China May Raise Quota Floor, Revenue Share For Hollywood Movies – Report

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With China and the U.S. returning to the negotiating table as regards the film industry, the Middle Kingdom is expected to allow more Hollywood movies into the market, state news media reported today. Under the current five-year deal, which was signed in February of 2012, there is a quota floor of 34 foreign films which are imported to PROC screens.

The Memorandum Of Understanding that was agreed back in 2012 lifted the quota from 20 to 34 and increased revenue share from 13% to 25%. With consulations beginning on the next MOU, the studios have been eyeing an increase in the movies that can access the world’s second-largest box office market, as well as a hike in the rev share. However, Huang Guofeng, an analyst from Beijing-based consultancy Analysys International, told The Global Times that any increase in the box office share is not likely to be as big as the 2012 jump.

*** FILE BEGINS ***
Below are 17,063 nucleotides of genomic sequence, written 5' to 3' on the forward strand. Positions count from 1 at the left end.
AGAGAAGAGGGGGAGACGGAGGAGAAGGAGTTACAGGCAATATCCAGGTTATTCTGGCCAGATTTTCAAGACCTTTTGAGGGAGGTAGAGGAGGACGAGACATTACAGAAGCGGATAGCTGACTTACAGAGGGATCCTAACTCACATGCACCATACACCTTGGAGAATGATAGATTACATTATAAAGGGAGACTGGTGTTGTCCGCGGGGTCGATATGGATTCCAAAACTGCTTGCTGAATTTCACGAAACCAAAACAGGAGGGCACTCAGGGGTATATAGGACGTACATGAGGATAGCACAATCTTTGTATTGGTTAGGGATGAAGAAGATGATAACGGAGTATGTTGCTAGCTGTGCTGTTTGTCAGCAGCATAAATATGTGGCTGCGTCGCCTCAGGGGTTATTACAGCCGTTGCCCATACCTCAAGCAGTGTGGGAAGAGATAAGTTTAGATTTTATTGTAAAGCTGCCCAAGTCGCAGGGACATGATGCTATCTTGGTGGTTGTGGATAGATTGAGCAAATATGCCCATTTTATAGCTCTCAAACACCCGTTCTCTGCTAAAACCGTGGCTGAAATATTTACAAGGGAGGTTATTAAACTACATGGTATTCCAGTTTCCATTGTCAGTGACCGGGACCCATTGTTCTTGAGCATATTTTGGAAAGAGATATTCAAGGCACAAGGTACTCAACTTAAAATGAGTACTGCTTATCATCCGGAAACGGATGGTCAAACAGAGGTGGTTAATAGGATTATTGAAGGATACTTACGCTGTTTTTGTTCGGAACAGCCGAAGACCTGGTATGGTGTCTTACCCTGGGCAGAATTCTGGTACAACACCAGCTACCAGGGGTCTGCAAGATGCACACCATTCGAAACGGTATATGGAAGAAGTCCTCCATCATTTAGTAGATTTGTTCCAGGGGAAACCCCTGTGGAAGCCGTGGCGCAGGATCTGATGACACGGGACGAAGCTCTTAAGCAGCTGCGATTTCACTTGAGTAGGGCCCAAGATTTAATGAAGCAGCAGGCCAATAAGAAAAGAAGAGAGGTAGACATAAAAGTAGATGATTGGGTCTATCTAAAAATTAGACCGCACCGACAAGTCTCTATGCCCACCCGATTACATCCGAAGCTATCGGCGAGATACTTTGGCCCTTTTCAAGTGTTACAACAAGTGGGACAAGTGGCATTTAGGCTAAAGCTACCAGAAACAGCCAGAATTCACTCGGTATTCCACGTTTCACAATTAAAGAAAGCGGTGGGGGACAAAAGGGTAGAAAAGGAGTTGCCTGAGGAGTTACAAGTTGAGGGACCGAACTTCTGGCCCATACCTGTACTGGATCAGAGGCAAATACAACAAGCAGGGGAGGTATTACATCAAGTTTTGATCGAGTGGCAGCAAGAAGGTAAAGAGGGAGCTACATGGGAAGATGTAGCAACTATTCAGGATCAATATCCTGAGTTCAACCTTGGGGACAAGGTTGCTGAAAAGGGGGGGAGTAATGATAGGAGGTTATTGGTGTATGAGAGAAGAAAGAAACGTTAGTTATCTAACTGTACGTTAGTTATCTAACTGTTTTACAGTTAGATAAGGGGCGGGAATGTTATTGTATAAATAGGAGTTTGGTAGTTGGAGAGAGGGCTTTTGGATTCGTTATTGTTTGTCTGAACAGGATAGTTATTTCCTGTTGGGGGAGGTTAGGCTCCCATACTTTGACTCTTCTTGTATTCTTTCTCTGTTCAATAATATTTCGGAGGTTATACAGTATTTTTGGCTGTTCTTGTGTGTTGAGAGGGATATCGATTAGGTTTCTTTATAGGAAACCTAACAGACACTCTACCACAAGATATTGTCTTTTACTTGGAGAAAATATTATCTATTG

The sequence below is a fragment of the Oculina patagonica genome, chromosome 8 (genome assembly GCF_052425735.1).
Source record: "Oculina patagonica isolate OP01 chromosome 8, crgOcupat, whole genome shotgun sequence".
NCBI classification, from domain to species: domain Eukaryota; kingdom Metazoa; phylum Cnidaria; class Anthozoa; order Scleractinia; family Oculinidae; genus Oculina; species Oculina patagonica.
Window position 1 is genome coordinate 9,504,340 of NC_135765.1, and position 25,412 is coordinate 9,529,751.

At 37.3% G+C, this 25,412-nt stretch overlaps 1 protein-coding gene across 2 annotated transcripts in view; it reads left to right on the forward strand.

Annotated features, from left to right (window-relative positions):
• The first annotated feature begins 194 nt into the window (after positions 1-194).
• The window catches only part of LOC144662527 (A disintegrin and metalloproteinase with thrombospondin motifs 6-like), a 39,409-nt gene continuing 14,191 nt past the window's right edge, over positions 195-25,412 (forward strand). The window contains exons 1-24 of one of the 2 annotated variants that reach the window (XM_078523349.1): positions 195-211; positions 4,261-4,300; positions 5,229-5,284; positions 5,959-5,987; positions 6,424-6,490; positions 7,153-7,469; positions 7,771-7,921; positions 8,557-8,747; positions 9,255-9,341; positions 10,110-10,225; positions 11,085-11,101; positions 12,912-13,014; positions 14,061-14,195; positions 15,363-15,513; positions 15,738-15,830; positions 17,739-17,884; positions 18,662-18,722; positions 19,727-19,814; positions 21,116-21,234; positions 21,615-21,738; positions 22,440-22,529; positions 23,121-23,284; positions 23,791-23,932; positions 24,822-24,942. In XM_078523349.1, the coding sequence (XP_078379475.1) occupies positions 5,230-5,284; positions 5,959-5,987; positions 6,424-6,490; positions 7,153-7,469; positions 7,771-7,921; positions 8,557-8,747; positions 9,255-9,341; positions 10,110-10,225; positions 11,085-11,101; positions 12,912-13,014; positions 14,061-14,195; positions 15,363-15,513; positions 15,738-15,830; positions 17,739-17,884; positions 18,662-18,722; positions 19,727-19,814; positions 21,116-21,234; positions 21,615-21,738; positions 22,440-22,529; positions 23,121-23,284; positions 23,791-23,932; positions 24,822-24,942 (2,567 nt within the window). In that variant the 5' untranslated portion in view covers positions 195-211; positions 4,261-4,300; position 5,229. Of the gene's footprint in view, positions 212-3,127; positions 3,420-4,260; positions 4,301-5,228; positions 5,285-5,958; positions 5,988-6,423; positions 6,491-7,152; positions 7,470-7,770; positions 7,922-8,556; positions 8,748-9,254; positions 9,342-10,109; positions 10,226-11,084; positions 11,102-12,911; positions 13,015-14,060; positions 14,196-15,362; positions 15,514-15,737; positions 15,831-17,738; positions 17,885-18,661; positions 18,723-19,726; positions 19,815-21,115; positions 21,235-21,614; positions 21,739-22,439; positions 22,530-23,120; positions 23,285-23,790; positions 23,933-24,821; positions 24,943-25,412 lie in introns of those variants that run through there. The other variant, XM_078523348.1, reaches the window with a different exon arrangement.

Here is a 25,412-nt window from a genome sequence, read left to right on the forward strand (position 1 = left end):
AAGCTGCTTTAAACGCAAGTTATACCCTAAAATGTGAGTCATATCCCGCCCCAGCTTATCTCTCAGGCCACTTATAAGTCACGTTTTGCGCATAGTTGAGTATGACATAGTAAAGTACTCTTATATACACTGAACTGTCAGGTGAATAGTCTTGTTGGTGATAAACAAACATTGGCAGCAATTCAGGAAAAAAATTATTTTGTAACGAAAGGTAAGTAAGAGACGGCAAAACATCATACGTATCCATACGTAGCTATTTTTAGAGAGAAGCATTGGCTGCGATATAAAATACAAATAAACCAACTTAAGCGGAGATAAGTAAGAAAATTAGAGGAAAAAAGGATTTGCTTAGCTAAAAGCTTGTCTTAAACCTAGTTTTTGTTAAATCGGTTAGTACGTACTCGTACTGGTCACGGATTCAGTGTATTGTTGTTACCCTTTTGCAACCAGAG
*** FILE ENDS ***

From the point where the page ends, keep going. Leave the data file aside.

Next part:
Another thing the studios are understood to covet would be the ability to set their own release dates. Those are currently controlled by local authorities and often Hollywood films are positioned against one another which can cut into profits.

Towards the end of last year, in a last-ditch attempt to increase box office after growth slowed in China, the powers that be rushed in a number of Hollywood titles which resulted in the total for 2016 increasing to 39.

The negotiations are beginning amid uncertainty about the administration of Donald Trump’s policies towards China. However, in a phone call with Chinese President Xi Jinping this morning local time, Trump eased his earlier stance on Taiwan and agreed to honor the longstanding “one China” policy. He has previously suggested he would raise trade tariffs on Chinese goods, and been tacitly warned by Xi that in a trade war, “No one emerges a winner.”

Joanna McIntosh, EVP of Global Policy & External Affairs at the Motion Picture Association recently commented, “The MOU with China, signed in 2012, has provided American businesses with greater access to the Chinese market, boosting U.S. film and television exports and creating high-quality jobs and economic growth at home. We look forward to working with the Administration to continue building on this progress and supporting creativity.”
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